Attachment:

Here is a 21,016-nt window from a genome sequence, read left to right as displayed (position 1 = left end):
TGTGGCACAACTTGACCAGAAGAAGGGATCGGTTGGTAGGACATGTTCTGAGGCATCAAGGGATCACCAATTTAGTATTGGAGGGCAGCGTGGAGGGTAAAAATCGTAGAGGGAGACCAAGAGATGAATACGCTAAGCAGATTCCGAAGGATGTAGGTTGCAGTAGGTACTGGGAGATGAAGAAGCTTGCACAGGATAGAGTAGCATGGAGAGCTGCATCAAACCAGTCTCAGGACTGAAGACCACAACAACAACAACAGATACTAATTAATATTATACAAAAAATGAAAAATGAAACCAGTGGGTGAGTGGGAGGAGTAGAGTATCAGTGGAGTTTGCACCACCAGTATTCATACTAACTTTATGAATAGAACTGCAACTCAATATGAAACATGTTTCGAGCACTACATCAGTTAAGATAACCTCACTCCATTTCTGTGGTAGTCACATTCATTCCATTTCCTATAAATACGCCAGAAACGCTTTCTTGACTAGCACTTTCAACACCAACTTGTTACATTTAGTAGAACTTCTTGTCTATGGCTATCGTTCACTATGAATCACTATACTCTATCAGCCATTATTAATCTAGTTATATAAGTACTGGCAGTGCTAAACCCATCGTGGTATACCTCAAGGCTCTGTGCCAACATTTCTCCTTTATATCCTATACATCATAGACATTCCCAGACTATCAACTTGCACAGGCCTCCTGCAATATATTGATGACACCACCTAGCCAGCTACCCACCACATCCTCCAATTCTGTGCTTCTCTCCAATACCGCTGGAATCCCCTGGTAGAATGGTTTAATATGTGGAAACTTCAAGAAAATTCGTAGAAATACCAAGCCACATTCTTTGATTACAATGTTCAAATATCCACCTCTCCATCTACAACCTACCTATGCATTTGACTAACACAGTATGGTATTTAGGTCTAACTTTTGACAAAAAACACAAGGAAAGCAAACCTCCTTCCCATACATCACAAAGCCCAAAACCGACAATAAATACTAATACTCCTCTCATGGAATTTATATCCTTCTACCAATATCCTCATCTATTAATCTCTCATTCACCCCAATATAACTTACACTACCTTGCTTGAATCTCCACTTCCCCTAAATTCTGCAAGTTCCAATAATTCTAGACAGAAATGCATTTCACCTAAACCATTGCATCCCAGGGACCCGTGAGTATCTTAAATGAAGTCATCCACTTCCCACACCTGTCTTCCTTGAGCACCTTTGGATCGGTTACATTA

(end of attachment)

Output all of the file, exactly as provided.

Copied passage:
Here is a 21,016-nt window from a genome sequence, read left to right as displayed (position 1 = left end):
TGTGGCACAACTTGACCAGAAGAAGGGATCGGTTGGTAGGACATGTTCTGAGGCATCAAGGGATCACCAATTTAGTATTGGAGGGCAGCGTGGAGGGTAAAAATCGTAGAGGGAGACCAAGAGATGAATACGCTAAGCAGATTCCGAAGGATGTAGGTTGCAGTAGGTACTGGGAGATGAAGAAGCTTGCACAGGATAGAGTAGCATGGAGAGCTGCATCAAACCAGTCTCAGGACTGAAGACCACAACAACAACAACAGATACTAATTAATATTATACAAAAAATGAAAAATGAAACCAGTGGGTGAGTGGGAGGAGTAGAGTATCAGTGGAGTTTGCACCACCAGTATTCATACTAACTTTATGAATAGAACTGCAACTCAATATGAAACATGTTTCGAGCACTACATCAGTTAAGATAACCTCACTCCATTTCTGTGGTAGTCACATTCATTCCATTTCCTATAAATACGCCAGAAACGCTTTCTTGACTAGCACTTTCAACACCAACTTGTTACATTTAGTAGAACTTCTTGTCTATGGCTATCGTTCACTATGAATCACTATACTCTATCAGCCATTATTAATCTAGTTATATAAGTACTGGCAGTGCTAAACCCATCGTGGTATACCTCAAGGCTCTGTGCCAACATTTCTCCTTTATATCCTATACATCATAGACATTCCCAGACTATCAACTTGCACAGGCCTCCTGCAATATATTGATGACACCACCTAGCCAGCTACCCACCACATCCTCCAATTCTGTGCTTCTCTCCAATACCGCTGGAATCCCCTGGTAGAATGGTTTAATATGTGGAAACTTCAAGAAAATTCGTAGAAATACCAAGCCACATTCTTTGATTACAATGTTCAAATATCCACCTCTCCATCTACAACCTACCTATGCATTTGACTAACACAGTATGGTATTTAGGTCTAACTTTTGACAAAAAACACAAGGAAAGCAAACCTCCTTCCCATACATCACAAAGCCCAAAACCGACAATAAATACTAATACTCCTCTCATGGAATTTATATCCTTCTACCAATATCCTCATCTATTAATCTCTCATTCACCCCAATATAACTTACACTACCTTGCTTGAATCTCCACTTCCCCTAAATTCTGCAAGTTCCAATAATTCTAGACAGAAATGCATTTCACCTAAACCATTGCATCCCAGGGACCCGTGAGTATCTTAAATGAAGTCATCCACTTCCCACACCTGTCTTCCTTGAGCACCTTTGGATCGGTTACATTA